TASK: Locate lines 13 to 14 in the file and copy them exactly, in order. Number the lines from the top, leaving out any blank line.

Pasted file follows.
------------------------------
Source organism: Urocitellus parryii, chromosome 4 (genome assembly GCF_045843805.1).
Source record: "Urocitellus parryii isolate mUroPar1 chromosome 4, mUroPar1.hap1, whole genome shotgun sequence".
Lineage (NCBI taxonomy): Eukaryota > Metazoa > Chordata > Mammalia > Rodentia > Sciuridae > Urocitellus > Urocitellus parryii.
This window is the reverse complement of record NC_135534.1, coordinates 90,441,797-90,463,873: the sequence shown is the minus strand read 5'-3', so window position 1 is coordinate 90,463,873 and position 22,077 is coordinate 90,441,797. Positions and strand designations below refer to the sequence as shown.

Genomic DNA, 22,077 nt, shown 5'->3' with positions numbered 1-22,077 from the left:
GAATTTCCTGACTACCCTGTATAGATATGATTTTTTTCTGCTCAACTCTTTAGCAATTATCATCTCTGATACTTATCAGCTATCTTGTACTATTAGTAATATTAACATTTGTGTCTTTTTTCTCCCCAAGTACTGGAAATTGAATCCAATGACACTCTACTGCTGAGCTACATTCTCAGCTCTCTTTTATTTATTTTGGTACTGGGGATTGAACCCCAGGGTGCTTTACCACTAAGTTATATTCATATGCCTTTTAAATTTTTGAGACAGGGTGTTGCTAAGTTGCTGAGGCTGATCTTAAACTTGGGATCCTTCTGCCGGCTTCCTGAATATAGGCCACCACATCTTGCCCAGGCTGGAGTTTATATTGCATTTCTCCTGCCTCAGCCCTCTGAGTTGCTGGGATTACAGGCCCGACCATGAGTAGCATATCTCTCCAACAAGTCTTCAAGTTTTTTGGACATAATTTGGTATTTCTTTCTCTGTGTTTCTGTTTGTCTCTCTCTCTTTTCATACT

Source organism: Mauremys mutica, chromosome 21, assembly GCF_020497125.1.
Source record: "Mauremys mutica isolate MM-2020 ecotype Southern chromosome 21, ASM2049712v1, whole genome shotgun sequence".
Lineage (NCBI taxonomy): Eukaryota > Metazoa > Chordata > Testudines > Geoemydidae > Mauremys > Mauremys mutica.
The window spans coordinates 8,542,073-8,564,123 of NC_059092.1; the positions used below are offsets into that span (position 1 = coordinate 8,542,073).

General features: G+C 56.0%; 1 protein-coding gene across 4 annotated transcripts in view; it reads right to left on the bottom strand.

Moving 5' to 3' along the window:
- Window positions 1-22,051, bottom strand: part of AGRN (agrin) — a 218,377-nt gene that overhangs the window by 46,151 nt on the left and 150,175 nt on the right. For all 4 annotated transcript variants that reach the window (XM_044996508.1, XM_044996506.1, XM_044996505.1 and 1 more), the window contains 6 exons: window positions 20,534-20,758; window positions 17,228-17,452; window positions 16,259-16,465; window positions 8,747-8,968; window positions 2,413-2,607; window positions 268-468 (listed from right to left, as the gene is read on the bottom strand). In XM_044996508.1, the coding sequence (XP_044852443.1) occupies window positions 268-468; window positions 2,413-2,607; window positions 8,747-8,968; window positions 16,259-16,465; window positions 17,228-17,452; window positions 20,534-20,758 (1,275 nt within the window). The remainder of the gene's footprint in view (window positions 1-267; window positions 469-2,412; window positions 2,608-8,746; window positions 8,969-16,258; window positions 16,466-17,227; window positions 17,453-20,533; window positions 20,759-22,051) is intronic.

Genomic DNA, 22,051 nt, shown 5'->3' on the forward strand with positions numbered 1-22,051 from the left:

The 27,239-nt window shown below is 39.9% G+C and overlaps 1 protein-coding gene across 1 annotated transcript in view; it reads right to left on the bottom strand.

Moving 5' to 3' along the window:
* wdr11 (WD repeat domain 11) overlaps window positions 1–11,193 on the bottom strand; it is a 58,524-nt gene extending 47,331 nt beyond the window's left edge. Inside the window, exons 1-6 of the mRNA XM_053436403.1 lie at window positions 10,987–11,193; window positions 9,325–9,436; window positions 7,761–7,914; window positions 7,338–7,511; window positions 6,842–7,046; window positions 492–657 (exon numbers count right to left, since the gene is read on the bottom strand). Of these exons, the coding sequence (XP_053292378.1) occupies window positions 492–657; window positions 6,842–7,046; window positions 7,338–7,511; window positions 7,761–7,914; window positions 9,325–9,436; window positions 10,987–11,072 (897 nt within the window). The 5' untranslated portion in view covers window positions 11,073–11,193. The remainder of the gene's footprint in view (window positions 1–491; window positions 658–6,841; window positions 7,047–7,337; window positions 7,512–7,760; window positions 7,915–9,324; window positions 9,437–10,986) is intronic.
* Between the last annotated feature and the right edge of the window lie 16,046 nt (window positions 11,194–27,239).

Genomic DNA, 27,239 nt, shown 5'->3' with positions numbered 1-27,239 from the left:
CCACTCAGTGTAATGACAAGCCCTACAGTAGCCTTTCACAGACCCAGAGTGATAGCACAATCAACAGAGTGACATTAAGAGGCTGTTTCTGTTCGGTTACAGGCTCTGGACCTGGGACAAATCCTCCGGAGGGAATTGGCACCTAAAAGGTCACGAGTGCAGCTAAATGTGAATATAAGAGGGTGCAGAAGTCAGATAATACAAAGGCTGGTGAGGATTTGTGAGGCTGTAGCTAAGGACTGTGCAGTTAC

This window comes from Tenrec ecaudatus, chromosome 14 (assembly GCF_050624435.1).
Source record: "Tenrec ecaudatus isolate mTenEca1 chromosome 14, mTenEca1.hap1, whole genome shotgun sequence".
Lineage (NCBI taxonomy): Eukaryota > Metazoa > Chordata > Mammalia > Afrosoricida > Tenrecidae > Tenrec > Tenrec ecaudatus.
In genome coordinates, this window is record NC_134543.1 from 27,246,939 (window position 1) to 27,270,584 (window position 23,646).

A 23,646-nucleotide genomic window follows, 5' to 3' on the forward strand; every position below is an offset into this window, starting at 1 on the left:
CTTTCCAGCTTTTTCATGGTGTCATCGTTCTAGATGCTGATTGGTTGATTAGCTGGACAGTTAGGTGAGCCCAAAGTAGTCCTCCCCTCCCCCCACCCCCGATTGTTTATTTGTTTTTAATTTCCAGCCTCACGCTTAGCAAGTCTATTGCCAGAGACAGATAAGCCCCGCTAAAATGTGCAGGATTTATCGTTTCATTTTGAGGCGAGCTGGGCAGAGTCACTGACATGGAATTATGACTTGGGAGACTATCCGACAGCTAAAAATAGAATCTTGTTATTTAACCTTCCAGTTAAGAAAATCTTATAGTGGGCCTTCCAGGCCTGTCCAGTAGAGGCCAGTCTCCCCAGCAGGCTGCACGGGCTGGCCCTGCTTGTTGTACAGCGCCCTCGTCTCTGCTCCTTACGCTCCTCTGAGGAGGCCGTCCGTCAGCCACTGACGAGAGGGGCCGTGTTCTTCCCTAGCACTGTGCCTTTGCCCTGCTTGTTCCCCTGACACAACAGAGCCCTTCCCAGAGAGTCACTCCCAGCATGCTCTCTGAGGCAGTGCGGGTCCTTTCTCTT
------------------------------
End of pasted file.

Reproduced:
- Window positions 1-22,051, bottom strand: part of AGRN (agrin) — a 218,377-nt gene that overhangs the window by 46,151 nt on the left and 150,175 nt on the right. For all 4 annotated transcript variants that reach the window (XM_044996508.1, XM_044996506.1, XM_044996505.1 and 1 more), the window contains 6 exons: window positions 20,534-20,758; window positions 17,228-17,452; window positions 16,259-16,465; window positions 8,747-8,968; window positions 2,413-2,607; window positions 268-468 (listed from right to left, as the gene is read on the bottom strand). In XM_044996508.1, the coding sequence (XP_044852443.1) occupies window positions 268-468; window positions 2,413-2,607; window positions 8,747-8,968; window positions 16,259-16,465; window positions 17,228-17,452; window positions 20,534-20,758 (1,275 nt within the window). The remainder of the gene's footprint in view (window positions 1-267; window positions 469-2,412; window positions 2,608-8,746; window positions 8,969-16,258; window positions 16,466-17,227; window positions 17,453-20,533; window positions 20,759-22,051) is intronic.

Genomic DNA, 22,051 nt, shown 5'->3' on the forward strand with positions numbered 1-22,051 from the left: